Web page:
Q: Okay, I’m in. How do I actually do the cleaning?
When it’s your turn, the cleaning coordinator will send you a note telling you which area you are assigned to clean. You’ll come after hours (usually during the weekend), and use the code you get in your cleaning reminder email to get the door key out of the lock box. When you get into the school, you’ll need to find the cleaning notebook in the mudroom (it’s near the tuition box). In the cleaning notebook, you’ll find a detailed checklist for all the things you need to do for the area you’ve been assigned. All the cleaning supplies are there at the school - generally either in the bathrooms, or in the kitchen (under the sink, or on the shelf above the stove). Make sure you initial the checklist as you go along, and get the cleaning done before Monday morning. That’s it!

Sliding into Week Three

By Florence B.

Can you believe it? We’re already at week 3 at school! We’ve made it through the “slow start” week where we were introduced to our new classes, and then we made it through the first official week of school routines! While we all had different experiences--parents stay with kiddos in the younger classes while parents in the older classes get the opportunity to drop off kiddos (some more successfully than others!)--we had one thing in common: fun and an opportunity to play and meet new friends!

Did you notice anything different about the school between week 1 and 2? I hope you did! We had the fall work party--and by party, I mean party! Together, we worked to spruce up the preschool property, including painting, doing minor repairs to the building, and cleaning up the outdoor areas! We met old friends and made some new ones as we worked together to improve our school--emphasis on OUR. As my work party buddy pointed out, “That’s my patch! I weeded that patch!” That was one of the welcome bonuses of helping out at the work party: the unexpected feeling of ownership and belonging. We weren’t just helping to clean a building; we were helping make OUR preschool an even better place for OUR kids! As I was pulling out some blackberry bushes, it was very easy to picture my daughter running around and playing in that specific area. When I was done and headed back to the preschool to see what to do next, I was momentarily taken aback by the fact there were FIVE people painting trim--talk about teamwork getting the job DONE!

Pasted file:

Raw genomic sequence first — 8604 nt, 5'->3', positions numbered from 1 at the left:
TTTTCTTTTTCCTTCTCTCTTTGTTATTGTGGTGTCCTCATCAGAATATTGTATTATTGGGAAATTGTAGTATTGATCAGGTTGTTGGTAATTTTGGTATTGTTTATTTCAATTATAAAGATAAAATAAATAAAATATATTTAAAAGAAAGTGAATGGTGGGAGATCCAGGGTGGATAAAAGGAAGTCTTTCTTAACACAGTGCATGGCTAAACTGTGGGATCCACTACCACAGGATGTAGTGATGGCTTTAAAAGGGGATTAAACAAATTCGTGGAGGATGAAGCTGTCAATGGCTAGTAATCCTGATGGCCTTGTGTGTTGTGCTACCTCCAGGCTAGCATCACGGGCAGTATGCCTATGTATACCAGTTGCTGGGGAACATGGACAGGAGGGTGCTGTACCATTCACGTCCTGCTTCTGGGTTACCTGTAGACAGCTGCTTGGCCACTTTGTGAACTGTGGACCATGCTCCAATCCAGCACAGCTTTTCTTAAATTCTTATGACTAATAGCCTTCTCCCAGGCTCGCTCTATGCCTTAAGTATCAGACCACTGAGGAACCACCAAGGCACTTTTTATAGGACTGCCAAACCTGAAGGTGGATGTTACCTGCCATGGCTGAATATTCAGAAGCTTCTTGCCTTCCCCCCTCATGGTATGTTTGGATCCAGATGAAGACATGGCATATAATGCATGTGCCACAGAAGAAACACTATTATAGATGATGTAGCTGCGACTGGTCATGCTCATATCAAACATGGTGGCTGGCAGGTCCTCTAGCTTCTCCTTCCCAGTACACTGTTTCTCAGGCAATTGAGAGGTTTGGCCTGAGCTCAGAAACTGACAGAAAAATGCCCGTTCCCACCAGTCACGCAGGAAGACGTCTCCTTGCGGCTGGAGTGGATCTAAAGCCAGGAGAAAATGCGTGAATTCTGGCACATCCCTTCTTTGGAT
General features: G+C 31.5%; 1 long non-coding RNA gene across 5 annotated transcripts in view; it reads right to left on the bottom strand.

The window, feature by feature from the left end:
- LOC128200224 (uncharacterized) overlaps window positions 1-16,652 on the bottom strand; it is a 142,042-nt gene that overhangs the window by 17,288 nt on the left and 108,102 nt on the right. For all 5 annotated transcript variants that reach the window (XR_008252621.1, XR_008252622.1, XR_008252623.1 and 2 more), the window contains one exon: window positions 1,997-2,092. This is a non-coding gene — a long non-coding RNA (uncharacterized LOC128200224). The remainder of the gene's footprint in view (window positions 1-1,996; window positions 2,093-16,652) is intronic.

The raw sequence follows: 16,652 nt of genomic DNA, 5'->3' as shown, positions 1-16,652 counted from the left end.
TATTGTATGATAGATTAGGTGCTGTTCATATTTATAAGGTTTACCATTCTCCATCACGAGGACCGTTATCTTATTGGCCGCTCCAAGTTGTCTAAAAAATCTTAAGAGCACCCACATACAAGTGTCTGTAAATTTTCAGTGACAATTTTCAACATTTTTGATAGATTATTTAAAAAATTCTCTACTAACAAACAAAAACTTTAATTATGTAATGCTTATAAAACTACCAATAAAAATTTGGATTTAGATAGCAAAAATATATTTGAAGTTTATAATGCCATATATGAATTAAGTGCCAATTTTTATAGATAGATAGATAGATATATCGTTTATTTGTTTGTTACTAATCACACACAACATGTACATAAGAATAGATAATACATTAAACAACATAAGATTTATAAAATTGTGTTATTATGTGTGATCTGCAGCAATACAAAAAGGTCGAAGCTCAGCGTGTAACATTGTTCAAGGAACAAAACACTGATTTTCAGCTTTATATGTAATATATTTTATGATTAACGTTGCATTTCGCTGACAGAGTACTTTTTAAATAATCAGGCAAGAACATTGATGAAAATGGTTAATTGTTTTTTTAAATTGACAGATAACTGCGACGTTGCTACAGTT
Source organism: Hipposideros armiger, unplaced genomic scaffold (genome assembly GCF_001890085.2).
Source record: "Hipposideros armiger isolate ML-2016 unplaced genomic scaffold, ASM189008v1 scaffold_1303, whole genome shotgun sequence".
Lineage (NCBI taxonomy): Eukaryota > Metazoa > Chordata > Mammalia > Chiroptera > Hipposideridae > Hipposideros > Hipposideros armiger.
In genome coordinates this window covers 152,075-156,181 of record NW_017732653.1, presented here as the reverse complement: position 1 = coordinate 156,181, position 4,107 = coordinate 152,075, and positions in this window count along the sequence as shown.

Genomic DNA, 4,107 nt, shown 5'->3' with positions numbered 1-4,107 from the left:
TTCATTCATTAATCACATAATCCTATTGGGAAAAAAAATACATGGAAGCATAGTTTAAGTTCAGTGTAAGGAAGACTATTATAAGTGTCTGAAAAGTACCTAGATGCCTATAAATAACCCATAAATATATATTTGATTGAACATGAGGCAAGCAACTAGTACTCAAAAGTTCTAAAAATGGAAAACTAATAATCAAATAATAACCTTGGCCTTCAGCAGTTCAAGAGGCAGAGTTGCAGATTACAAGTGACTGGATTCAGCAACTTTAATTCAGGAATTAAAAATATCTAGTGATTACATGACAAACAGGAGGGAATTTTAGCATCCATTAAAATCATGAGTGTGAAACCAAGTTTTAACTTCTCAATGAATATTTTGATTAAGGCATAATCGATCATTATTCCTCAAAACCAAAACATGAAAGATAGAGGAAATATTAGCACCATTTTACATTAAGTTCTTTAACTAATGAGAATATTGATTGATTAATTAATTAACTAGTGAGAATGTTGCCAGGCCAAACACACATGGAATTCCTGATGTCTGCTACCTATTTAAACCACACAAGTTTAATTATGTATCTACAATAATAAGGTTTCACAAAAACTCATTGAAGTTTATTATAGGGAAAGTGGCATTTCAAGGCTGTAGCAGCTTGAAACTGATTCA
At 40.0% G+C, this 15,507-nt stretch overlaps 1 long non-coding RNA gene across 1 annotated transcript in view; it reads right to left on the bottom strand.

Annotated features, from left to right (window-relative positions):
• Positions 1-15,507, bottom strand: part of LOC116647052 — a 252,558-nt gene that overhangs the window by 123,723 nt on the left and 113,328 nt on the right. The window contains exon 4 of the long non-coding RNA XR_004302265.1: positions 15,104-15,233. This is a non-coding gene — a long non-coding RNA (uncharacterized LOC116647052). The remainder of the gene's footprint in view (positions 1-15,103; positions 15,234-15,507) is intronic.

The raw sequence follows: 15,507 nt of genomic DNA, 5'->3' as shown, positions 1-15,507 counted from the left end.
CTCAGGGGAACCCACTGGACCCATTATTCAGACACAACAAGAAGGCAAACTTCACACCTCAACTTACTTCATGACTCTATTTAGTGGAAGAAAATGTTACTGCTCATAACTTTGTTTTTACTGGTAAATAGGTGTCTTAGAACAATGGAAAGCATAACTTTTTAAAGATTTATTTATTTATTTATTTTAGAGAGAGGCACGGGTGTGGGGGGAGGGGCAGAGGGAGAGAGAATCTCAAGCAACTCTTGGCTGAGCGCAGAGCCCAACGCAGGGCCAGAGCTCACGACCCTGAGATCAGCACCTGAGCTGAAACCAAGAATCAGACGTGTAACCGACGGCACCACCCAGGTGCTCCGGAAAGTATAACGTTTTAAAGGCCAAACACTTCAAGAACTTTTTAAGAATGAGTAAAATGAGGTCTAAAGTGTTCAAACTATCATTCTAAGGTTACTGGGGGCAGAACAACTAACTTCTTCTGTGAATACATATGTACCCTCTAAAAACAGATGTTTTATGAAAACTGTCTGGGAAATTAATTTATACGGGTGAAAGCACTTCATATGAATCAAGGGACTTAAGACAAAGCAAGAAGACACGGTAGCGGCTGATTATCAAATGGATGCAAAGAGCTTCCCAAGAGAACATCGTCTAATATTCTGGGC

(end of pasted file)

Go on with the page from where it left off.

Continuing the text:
Fall 2017 Work Party.png

Switching gears back to routines, there’s only a week left in September before we move to our Autumn-themed October! Enjoy the last week in September while learning and getting into the flow of the school routines! As a new member, I can attest feeling like a fish out of water during some points in the class--and I can also point out the gratitude I feel when a seasoned member points me back in the right direction! Don’t forget to ask questions if you feel lost (everyone is new at some point and even seasoned members may need a refresher!), and please don’t hesitate helping someone looking confused!

Once we hop into October, get ready for some great themes as we cover fall, pumpkins, corn, and feelings and emotions! For the blog, I’d love to cover some of the topics you find in class, so please let me know if you have any anecdotes or tips to share! Specifically, I’d love to know:

  1. What are some of your favorite things to do in the fall?

  2. What are your favorite ways of decorating a pumpkin?

  3. Do you have some costume tips to share?

  4. How do you deal with strong feelings and emotions in your family?

  5. Have you ever had to deal with a tantrum in a public place?

Feel free to comment below or send me an email at blog@bothellfamilycoop.org